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With the closing of Roman Catholic Churches in the North Central, from 17 in 60’s to three parishes today 1 there was a major move of money and property by the Catholic Church. The movement of money from the 1993 merger of three parishes around the edges of the North Central area is a good example of what happened to the millions of dollars of property and assets resulting from the sales.
In 1993 St. Nicholas on the Northeast side of the area, St. Albert’s on the North side of the area and Holy Redeemer on the west side of the area were merged into one church called Blessed Trinity. This merged Church was located at the site of Holy Redeemer which had been established in 1897 and at one time was the largest parish on the North side of Milwaukee.
Million Dollar Move out of area
St. Nicholas was the most valuable of the three properties and had a thriving parish and school. It was sold for a million and half dollars to an Evangelical Church, Eastbook, which now has an active church and school on the site. The money was put in a special account at Blessed Trinity. St. Albert’s did not have a formal Church but the property was sold for over $300,000 to the Milwaukee Public School system. A St. Albert’s Trust Fund with $300,000 plus was established by the Archdiocese with the interest from the trust to be used for Catholic education and “human Concerns of people in the Parish Area… and to provide help to those others who also help people in the area, for example, organizations such as Agape or St. Vincent de Paul.” 2 . Holy Redeemer property remained with Blessed Trinity and the school and convent were rented for income for the new parish.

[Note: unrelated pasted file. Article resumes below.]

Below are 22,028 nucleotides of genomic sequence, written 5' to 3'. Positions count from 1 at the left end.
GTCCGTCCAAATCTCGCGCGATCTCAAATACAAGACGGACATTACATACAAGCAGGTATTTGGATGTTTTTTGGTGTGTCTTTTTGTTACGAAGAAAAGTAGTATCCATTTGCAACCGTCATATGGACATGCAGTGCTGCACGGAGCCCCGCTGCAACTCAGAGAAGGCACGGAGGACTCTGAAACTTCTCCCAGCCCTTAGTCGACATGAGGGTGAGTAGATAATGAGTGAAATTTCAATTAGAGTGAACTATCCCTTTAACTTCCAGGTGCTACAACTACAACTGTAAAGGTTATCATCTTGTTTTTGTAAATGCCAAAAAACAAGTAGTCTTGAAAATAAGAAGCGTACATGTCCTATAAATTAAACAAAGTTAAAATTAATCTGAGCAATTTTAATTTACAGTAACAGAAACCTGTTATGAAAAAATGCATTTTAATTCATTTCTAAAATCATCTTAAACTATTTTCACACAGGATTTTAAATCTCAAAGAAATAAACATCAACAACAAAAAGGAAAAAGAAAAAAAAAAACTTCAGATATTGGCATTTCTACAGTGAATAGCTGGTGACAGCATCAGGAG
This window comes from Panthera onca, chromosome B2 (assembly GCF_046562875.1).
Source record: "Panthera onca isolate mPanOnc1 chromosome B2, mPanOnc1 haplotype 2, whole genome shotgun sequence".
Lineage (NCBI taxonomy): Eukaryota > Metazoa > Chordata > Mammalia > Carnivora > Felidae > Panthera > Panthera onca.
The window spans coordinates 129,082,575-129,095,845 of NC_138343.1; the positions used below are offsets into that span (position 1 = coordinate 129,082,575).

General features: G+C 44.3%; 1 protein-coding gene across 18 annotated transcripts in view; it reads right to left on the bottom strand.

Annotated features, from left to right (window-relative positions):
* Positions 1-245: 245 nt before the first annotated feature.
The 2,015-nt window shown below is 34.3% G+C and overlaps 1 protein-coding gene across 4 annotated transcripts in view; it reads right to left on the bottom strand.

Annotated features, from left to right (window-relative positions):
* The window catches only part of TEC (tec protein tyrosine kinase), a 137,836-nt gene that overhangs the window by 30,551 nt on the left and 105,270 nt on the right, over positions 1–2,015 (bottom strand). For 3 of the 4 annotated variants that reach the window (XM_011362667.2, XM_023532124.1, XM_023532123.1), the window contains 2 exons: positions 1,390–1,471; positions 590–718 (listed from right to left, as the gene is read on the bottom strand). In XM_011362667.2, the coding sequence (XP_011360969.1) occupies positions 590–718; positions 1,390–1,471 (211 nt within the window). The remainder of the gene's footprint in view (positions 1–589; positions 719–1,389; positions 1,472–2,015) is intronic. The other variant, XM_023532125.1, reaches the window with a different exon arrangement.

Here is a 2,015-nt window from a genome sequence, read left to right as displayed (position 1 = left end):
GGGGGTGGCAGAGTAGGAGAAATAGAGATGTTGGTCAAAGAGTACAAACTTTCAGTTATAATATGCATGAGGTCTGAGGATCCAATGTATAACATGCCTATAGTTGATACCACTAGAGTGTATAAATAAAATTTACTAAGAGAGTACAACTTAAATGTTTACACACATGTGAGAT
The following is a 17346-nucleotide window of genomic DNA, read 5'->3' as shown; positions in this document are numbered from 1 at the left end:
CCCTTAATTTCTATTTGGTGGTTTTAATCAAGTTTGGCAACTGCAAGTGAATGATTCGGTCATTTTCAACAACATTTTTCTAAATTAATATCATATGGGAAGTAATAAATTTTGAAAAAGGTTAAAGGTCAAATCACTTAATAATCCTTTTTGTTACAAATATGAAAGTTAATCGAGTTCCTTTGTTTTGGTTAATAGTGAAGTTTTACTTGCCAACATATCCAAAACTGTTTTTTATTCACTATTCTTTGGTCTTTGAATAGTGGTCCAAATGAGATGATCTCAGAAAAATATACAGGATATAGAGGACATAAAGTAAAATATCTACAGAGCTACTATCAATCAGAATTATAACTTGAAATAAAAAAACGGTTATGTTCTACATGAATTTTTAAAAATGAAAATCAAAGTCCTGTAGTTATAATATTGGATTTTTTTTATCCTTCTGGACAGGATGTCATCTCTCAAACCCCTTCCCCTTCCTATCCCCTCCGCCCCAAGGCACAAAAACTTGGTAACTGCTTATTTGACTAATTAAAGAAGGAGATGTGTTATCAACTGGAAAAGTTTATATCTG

Over the years, the St. Albert’s Trust fund was reduced to a $250, 000 and a group of Blessed Trinity members advised the corporation board on distribution of the interest. There was a little bit over $250,000 when the Archdiocese closed Blessed Trinity and the money was transferred to the St. Catherine’s parish corporation board. The million and half dollar fund of St. Nicholas was significantly reduced over the years in a legal battle concerning the property and to make capital improvements, like air conditioning and an elevator, to Blessed Trinity. There was about $220,000 in the St. Nicholas account when it was transferred to St. Catherine’s. Blessed Trinity’s major value was in its properties. In June 2012 the property was sold for $733,000 with $650, 000 going into an account at St. Catherine’s.
So now there is $1,120,000 in bank accounts at St. Catherine’s resulting from the closing of the merged church of Blessed Trinity. The parish council of Blessed Trinity had proposed using the money from the three parishes “to continue our ministries to the neighborhood.” 3 The ‘neighborhood’ around the former Holy Redeemer, St. Albert’s and St. Nicholas and St. Catherine’s now consist of a major portion of the North Central area served by three churches: St. Catherine, All Saints and St. Martin De Pores.
In 2011 when Bob Graf wrote to the Archbishop of Milwaukee suggesting the proceeds from the pending sale of Blessed Trinity properties be donated to the three St. Vincent De Paul conferences in the North Central area. The Archbishop responded via his staff that this idea was an “excellent one.” 4 He suggested that Bob talk to Fr. Kern about this idea. The original sale of 2011 fell through but the property was sold in June, 2012. In a recent conversation Bob had with the pastor of St. Catherine, the pastor agreed that the primary use of the money should be to serve the needs of poor, marginalized and segregated folks of the North Central area.
The pastor will consult with the St. Catherine parish council and former members of the churches where the money came from but the final decision on use of the money will be in the hands of the Corporation Board of St. Catherine. 5
Million Dollars: Where will it go
to poor served by SVDP or ?
St. Catherine is in a close relationship with nearby church, St. Sebastian, which is not in the North Central area. The plans as of now are for the two parishes to share one pastor in the next few years when both present pastors retire. When this happens there most likely will be one Corporation Board for the two churches responsible for the funds.
While the 1.1 million is sitting idle in the account of St. Catherine’s, the great needs of ministry to people in need, in the neighborhood of the North Central, where the money came from, goes unmet.